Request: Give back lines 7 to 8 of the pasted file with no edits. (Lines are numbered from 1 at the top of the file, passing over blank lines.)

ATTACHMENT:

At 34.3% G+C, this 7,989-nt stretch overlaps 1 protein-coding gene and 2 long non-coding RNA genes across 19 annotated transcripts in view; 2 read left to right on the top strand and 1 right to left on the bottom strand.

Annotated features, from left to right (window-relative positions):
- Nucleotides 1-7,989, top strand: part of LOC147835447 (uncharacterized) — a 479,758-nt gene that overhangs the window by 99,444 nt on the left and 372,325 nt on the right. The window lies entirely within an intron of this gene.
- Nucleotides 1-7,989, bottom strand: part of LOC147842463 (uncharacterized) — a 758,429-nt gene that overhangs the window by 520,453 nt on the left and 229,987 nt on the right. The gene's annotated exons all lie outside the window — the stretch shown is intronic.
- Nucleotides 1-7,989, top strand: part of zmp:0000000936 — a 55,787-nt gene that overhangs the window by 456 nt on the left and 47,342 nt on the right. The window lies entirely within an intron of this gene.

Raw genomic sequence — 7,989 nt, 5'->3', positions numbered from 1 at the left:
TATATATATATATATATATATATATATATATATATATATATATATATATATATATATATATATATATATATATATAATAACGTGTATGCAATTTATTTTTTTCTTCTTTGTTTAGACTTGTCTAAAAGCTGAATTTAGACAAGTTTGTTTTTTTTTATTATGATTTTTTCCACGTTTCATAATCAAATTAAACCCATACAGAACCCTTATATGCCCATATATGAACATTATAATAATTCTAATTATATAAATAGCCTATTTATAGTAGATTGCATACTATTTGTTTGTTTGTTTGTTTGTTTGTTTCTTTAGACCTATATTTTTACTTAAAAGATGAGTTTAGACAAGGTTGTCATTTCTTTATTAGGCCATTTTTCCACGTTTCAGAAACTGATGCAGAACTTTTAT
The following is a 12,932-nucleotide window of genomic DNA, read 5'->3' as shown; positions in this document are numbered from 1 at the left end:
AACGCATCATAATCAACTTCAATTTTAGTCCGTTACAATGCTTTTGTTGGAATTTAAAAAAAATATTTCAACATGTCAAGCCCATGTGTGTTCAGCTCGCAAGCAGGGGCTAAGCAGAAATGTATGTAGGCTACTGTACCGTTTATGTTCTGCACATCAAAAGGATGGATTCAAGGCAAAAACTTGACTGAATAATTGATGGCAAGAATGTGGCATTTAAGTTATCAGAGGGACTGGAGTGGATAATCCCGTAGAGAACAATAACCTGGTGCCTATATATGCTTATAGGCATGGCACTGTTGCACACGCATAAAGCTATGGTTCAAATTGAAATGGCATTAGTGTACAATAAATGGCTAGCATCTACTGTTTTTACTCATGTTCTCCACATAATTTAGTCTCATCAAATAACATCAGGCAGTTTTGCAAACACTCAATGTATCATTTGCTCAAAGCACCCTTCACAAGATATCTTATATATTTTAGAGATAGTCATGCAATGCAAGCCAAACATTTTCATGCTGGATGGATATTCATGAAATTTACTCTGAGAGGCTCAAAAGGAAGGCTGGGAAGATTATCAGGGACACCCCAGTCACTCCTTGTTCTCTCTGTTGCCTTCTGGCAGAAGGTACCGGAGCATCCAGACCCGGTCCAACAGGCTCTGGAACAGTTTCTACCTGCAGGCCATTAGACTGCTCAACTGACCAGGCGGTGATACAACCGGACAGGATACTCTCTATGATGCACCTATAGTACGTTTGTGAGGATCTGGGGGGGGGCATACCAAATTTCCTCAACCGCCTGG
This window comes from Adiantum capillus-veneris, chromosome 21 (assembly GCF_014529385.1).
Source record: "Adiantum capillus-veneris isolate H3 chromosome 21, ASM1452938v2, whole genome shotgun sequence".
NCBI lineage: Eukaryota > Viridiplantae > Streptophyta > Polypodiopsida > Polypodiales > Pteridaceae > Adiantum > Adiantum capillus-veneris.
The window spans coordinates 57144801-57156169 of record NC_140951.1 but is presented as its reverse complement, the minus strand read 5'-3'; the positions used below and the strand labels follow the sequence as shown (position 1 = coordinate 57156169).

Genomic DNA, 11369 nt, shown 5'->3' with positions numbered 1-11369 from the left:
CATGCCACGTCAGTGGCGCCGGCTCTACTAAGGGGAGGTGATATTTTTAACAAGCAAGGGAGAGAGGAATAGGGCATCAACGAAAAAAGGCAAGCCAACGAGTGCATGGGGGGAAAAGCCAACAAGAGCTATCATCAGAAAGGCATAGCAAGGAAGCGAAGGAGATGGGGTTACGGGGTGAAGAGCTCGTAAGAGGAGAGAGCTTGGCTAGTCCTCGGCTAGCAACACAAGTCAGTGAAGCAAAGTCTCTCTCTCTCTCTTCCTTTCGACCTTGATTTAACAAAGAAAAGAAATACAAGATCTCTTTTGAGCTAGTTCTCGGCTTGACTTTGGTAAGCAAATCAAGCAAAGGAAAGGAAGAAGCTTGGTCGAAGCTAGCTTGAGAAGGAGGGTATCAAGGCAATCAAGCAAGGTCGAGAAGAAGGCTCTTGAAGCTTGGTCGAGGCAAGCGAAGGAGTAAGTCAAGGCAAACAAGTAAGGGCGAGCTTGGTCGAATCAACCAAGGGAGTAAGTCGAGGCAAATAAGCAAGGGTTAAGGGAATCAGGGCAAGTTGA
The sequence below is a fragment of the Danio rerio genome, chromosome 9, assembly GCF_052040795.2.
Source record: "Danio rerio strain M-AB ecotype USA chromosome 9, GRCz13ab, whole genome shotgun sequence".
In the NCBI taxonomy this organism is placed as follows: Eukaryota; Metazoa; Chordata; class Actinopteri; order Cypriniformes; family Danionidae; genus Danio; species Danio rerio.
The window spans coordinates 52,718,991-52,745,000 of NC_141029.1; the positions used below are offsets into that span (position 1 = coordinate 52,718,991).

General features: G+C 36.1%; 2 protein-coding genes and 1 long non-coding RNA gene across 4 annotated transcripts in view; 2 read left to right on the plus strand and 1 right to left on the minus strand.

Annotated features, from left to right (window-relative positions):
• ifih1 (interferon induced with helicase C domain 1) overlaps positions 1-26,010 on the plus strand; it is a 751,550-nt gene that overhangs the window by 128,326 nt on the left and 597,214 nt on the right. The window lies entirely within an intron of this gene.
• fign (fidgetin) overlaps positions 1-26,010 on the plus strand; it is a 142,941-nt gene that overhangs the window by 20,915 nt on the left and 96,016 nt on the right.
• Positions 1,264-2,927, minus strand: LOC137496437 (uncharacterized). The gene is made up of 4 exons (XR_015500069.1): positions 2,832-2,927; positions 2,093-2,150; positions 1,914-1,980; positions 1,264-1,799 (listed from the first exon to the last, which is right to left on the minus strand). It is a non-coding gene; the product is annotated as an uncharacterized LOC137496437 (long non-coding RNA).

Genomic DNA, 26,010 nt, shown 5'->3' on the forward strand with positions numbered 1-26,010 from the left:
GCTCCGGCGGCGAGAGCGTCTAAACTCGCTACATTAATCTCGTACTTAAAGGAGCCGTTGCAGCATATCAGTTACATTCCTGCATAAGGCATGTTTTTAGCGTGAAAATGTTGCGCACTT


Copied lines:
TATATATATATATATATATATATATATATATATATATATATATATATATATATATATATATATATATATATATATAATAACGTGTATGCAATTTATTTTTTTCTTCTTTGTTTAGACTTGTCTAAAAGCTGAATTTAGACAAGTTTGTTTTTTTTTATTATGATTTTTTCCACGTTTCATAATCAAATTAAACCCATACAGAACCCTTATATGCCCATATATGAACATTATAATAATTCTAATTATATAAATAGCCTATTTATAGTAGATTGCATACTATTTGTTTGTTTGTTTGTTTGTTTGTTTCTTTAGACCTATATTTTTACTTAAAAGATGAGTTTAGACAAGGTTGTCATTTCTTTATTAGGCCATTTTTCCACGTTTCAGAAACTGATGCAGAACTTTTAT
The following is a 12,932-nucleotide window of genomic DNA, read 5'->3' as shown; positions in this document are numbered from 1 at the left end: